If you drive west out of Lake Worth on the eastern Florida coast, you suddenly notice an array of brightly colored tents that contrast with the well manicured green of a vast park. But the sight is not altogether welcome since the tents signify the homeless inhabitants within – a picture of despair in many cities where far more ragged tents along with filth and crime are a blight on urban living.
But this Tent City, as it’s called, might be an acceptable compromise in light of the problem. Nationally, more than half a million people are considered homeless who have not fared well in an otherwise booming economy. Many causes have driven them to live outside – medical, financial, psychological – but they boil down to a basic one: they cannot afford housing. A tangle of state and local restrictions helps prevent the building of housing they might afford. As the libertarian Cato Institute notes: “It’s a problem of too much demand and too little supply.”
So what is life like at Tent City where some 150 people occupy seventy tents? Compared to conditions in other parts of the world, living is tolerable. Residents are cheerful and chatty, leaving some critics to ask why are they then here? A woman says she fled a nearby beach town when her boy friend was shot and killed. Here she feels safe. A marine veteran, who arrived a few days ago, says he wanted to escape the coronavirus surrounding him. No reported cases yet of the disease in Tent City perhaps because they live outside.
Occupants seem to talk in terms of a temporary stay. Tents are clean and well kept, but they are hardly adequate housing. My guide – let’s call her June since county authorities don’t encourage visiting journalists and she wants to stay out of trouble – aspires to live in a “sanctuary with four walls,” which other Americans take for granted. Wherever she goes, she is welcomed by companionable tent dwellers along with her pet cat that she carries in a handbag. Robbery and violence are infrequent, but she was sexually assaulted a few years ago. Park rangers are helpful, she and others say, yet the law outside is not always practiced within.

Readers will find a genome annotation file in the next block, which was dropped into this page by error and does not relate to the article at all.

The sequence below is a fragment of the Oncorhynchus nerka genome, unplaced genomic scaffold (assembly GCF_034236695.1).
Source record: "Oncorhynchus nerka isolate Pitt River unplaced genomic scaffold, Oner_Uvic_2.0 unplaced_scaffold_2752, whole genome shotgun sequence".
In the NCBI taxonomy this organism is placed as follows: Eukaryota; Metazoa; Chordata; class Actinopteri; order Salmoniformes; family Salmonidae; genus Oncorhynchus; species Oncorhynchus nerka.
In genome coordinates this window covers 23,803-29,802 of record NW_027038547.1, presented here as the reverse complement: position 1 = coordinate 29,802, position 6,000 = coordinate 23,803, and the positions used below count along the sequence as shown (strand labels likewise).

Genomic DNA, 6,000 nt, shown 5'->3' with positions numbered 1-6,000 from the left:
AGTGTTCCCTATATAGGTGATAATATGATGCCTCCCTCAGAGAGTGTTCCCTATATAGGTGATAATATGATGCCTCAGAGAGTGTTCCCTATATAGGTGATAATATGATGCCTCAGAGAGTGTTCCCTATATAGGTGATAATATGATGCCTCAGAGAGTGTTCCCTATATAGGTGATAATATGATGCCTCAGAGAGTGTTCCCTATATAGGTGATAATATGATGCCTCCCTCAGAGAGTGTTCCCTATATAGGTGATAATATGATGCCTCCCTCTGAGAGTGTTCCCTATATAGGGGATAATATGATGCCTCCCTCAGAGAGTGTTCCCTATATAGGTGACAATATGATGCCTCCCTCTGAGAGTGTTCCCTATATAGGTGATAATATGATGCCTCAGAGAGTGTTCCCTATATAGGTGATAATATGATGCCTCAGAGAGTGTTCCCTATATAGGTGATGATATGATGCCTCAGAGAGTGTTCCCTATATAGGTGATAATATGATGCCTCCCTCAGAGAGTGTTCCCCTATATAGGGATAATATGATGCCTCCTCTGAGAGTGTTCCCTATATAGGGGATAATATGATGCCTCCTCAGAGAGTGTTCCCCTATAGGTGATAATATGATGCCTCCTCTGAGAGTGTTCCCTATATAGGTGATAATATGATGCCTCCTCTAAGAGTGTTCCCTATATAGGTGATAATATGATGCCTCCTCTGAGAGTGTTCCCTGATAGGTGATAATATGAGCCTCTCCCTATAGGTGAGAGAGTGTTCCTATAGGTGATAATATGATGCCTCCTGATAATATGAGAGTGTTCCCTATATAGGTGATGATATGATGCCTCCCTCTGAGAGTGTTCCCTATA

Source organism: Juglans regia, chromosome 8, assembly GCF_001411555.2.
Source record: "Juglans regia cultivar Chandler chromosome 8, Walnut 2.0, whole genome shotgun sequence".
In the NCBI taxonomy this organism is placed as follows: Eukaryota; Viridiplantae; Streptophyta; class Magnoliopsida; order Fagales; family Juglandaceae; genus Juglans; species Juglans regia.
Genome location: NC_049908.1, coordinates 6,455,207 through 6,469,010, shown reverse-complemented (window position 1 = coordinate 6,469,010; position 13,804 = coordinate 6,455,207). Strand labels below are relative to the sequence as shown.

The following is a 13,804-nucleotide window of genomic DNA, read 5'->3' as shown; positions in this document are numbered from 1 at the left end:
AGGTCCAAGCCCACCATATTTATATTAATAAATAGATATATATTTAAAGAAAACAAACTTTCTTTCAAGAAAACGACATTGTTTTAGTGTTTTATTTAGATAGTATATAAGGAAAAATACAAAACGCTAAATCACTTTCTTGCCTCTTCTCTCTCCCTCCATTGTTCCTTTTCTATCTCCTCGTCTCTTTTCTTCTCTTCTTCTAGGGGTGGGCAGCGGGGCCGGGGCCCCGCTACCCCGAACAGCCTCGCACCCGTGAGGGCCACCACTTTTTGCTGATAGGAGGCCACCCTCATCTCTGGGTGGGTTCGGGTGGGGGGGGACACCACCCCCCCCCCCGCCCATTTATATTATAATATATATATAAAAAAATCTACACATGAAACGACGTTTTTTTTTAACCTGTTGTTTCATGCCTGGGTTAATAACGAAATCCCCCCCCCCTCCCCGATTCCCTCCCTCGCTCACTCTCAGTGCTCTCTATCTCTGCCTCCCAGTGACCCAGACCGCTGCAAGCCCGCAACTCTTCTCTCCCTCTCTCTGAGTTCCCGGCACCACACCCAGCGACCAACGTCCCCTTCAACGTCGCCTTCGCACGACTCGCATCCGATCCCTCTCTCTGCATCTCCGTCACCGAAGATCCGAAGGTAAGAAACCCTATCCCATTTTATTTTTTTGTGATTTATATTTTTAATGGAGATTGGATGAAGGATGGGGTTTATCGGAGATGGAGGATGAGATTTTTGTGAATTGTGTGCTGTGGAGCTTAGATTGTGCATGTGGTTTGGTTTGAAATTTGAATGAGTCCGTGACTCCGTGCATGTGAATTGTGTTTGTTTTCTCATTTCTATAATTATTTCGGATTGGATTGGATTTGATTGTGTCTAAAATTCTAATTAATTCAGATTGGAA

The homeless know they are not wanted and hear talk of removing them. They’re provided with food and other necessities, but complain about a barricade that has been erected along the road to prevent cars from dropping off supplies. They note the county spent two million dollars on a nearby dog park complete with gazebos, drinking fountains and wash basins. Yet it would seem, given the enormous inequality in America today, that one and a half acre of a 700 acre park devoted to those who are much less equal is a reasonable arrangement.